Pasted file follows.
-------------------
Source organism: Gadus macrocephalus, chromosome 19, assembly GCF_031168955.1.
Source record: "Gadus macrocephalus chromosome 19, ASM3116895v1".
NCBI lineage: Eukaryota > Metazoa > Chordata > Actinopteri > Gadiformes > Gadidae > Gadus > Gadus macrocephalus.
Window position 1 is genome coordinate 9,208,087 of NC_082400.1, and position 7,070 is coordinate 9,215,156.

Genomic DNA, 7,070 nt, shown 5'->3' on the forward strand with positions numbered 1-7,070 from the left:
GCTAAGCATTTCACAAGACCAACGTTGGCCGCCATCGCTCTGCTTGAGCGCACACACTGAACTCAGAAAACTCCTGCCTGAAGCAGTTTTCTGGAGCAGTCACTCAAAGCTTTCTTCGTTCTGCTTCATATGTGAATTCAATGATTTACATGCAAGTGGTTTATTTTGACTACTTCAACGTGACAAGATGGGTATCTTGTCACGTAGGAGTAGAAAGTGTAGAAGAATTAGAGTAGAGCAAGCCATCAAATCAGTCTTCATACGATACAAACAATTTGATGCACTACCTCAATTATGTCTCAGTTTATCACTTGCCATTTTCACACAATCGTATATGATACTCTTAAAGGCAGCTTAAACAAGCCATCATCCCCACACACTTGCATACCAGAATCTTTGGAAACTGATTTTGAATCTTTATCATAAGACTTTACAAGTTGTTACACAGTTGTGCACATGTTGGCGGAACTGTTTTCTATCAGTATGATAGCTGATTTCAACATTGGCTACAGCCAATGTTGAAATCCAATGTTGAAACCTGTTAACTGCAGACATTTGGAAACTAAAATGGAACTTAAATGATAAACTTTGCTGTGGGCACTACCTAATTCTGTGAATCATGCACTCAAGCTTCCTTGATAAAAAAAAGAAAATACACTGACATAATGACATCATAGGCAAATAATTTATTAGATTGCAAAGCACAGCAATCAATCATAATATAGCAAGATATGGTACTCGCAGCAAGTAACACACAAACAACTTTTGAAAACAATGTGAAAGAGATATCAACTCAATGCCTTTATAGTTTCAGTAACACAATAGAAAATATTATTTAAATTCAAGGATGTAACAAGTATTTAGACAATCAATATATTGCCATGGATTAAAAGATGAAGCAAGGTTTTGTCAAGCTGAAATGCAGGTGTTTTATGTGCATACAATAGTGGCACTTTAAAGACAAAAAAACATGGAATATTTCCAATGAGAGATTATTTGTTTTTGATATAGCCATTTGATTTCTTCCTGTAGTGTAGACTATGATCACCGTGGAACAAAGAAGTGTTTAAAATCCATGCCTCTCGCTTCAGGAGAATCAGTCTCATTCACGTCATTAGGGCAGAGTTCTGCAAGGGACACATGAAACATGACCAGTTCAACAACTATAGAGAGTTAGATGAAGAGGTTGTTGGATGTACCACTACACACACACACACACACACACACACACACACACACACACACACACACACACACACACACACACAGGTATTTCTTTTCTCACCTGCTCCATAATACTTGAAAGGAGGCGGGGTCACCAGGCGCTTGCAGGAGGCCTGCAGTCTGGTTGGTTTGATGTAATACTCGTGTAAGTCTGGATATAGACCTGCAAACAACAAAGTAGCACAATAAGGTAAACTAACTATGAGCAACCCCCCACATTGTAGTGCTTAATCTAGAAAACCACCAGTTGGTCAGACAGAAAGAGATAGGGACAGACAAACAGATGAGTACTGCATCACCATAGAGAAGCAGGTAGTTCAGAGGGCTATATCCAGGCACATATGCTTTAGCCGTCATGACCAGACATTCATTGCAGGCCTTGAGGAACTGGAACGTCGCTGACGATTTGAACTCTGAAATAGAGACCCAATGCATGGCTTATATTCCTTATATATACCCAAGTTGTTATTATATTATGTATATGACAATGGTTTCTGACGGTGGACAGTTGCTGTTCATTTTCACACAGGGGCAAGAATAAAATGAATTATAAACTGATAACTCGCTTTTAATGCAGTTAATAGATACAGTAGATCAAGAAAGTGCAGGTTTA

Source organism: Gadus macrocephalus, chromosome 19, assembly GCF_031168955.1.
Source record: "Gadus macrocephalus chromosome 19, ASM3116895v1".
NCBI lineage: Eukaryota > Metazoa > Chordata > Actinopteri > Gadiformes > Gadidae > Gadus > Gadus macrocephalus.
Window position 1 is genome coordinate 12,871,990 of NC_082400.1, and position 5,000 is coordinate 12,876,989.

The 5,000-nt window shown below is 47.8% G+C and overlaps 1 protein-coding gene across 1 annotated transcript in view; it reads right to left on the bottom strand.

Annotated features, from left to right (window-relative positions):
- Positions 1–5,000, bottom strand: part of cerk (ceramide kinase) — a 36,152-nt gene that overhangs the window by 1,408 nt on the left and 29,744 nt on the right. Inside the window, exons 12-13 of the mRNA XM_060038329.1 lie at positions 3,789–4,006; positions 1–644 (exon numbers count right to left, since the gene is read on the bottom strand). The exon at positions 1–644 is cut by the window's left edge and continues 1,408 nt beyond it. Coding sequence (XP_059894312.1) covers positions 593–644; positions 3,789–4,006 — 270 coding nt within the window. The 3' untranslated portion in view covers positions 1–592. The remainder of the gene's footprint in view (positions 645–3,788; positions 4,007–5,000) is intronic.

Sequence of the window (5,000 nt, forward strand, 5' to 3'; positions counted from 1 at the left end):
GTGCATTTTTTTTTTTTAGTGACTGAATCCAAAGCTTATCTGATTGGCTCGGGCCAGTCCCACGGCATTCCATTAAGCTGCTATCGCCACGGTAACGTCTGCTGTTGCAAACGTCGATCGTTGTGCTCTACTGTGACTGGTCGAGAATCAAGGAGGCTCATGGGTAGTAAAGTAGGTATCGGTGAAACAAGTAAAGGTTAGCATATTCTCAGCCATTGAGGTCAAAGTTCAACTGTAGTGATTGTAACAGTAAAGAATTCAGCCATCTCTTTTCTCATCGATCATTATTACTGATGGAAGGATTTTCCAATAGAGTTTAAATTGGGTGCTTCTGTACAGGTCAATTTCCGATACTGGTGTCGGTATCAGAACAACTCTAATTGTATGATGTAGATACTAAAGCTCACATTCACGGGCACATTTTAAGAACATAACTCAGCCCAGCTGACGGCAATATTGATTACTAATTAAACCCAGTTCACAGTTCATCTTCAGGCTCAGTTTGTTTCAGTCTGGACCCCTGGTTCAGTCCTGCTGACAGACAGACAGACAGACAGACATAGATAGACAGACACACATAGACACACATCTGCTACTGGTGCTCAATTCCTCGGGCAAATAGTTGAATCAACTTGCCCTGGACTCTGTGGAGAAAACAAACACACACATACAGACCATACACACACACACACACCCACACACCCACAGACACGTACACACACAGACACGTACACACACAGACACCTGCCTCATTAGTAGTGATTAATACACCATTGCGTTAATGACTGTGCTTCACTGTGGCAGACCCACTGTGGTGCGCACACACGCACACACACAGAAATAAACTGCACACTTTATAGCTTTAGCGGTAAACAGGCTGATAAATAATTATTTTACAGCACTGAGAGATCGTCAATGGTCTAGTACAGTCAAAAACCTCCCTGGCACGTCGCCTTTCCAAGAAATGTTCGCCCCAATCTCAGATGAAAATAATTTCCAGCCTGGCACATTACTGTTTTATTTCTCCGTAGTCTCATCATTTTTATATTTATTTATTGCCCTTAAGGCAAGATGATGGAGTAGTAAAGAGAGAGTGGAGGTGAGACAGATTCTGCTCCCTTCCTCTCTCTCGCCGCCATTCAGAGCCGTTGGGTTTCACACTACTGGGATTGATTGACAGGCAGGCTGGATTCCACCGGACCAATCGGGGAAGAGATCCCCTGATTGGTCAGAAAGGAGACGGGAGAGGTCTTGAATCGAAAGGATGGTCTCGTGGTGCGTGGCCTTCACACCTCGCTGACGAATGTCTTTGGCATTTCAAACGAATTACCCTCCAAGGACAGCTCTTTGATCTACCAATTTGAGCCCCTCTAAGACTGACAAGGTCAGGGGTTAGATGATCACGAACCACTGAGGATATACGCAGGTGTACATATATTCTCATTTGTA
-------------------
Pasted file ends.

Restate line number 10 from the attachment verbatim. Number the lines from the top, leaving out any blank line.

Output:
Window position 1 is genome coordinate 12,871,990 of NC_082400.1, and position 5,000 is coordinate 12,876,989.